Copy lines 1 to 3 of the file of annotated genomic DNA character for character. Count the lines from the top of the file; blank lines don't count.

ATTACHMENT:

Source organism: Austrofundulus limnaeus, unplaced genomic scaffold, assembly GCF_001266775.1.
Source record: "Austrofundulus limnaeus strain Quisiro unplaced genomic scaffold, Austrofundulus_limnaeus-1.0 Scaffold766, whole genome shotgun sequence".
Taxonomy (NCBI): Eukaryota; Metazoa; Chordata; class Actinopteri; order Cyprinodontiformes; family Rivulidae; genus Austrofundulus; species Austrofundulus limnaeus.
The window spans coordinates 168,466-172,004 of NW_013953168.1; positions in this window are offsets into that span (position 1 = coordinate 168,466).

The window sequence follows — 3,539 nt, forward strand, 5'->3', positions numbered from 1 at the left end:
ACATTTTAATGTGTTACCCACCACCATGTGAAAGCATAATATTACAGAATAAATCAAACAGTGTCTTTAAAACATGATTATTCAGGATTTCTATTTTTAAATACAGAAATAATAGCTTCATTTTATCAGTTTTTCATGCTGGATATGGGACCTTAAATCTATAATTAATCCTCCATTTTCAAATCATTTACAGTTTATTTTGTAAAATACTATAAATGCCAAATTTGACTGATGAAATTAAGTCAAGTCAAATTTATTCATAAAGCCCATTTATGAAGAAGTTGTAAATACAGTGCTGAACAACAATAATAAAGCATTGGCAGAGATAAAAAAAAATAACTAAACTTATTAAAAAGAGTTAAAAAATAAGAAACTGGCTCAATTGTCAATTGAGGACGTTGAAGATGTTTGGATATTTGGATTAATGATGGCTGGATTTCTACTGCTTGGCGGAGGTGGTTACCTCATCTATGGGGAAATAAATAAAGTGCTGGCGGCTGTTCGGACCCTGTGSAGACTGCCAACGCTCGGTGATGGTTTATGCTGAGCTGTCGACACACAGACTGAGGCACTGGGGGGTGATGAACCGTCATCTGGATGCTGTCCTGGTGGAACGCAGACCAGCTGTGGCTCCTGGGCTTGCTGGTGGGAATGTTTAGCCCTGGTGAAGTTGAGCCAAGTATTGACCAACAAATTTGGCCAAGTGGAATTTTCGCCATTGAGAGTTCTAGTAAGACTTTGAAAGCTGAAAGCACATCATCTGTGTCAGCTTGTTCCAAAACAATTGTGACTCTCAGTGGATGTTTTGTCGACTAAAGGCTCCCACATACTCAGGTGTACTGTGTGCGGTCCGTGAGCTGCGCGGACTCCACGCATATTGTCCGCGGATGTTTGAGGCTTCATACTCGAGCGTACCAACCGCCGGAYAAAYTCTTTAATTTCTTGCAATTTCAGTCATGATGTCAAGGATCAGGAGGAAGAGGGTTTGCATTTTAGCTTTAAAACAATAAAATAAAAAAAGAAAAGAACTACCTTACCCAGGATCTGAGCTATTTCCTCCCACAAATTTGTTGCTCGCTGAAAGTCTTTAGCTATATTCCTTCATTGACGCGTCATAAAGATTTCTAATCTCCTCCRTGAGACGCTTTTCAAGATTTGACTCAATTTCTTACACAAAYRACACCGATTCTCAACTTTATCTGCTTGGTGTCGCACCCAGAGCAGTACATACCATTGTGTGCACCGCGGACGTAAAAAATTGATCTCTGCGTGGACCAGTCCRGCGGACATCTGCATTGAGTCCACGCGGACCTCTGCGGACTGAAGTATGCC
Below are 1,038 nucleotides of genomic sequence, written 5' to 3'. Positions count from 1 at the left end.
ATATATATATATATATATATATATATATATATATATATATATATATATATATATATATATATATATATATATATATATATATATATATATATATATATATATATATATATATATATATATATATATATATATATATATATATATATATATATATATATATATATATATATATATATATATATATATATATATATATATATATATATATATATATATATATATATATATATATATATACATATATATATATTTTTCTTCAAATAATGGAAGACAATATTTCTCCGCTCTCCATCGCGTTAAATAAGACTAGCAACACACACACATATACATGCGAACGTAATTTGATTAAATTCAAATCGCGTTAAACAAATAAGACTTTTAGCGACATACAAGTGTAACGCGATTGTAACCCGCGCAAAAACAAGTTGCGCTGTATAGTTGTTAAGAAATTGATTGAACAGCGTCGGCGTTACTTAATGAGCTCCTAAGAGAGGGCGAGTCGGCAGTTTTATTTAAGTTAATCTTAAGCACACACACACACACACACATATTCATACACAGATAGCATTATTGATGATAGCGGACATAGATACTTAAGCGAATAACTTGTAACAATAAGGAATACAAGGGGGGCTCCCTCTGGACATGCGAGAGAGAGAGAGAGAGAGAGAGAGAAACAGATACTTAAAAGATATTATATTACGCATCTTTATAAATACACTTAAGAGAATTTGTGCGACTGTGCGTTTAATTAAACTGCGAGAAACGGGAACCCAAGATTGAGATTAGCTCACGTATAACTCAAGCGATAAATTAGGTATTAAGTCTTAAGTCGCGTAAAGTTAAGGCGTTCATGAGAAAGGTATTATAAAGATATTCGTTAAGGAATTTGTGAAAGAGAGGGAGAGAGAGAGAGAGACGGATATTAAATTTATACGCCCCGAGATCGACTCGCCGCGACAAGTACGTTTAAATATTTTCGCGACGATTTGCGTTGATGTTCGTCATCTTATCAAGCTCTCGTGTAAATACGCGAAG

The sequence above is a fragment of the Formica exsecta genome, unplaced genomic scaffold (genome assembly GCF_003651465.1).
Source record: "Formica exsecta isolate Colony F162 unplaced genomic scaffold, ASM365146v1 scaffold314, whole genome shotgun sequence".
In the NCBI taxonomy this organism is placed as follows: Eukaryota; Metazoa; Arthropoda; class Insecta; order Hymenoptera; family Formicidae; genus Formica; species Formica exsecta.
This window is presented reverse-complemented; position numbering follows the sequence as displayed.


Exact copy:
Source organism: Austrofundulus limnaeus, unplaced genomic scaffold, assembly GCF_001266775.1.
Source record: "Austrofundulus limnaeus strain Quisiro unplaced genomic scaffold, Austrofundulus_limnaeus-1.0 Scaffold766, whole genome shotgun sequence".
Taxonomy (NCBI): Eukaryota; Metazoa; Chordata; class Actinopteri; order Cyprinodontiformes; family Rivulidae; genus Austrofundulus; species Austrofundulus limnaeus.